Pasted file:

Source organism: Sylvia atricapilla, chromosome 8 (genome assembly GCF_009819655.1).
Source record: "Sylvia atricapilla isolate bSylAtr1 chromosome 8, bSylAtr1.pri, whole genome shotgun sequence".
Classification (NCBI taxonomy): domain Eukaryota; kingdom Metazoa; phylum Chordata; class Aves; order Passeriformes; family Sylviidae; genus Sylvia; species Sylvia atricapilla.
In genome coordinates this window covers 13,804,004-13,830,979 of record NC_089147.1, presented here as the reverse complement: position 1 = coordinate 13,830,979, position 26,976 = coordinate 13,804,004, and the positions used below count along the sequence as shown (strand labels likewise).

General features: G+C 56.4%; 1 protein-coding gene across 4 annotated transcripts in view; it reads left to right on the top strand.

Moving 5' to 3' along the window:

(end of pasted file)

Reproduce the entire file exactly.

Source organism: Sylvia atricapilla, chromosome 8 (genome assembly GCF_009819655.1).
Source record: "Sylvia atricapilla isolate bSylAtr1 chromosome 8, bSylAtr1.pri, whole genome shotgun sequence".
Classification (NCBI taxonomy): domain Eukaryota; kingdom Metazoa; phylum Chordata; class Aves; order Passeriformes; family Sylviidae; genus Sylvia; species Sylvia atricapilla.
In genome coordinates this window covers 13,804,004-13,830,979 of record NC_089147.1, presented here as the reverse complement: position 1 = coordinate 13,830,979, position 26,976 = coordinate 13,804,004, and the positions used below count along the sequence as shown (strand labels likewise).

General features: G+C 56.4%; 1 protein-coding gene across 4 annotated transcripts in view; it reads left to right on the top strand.

Moving 5' to 3' along the window: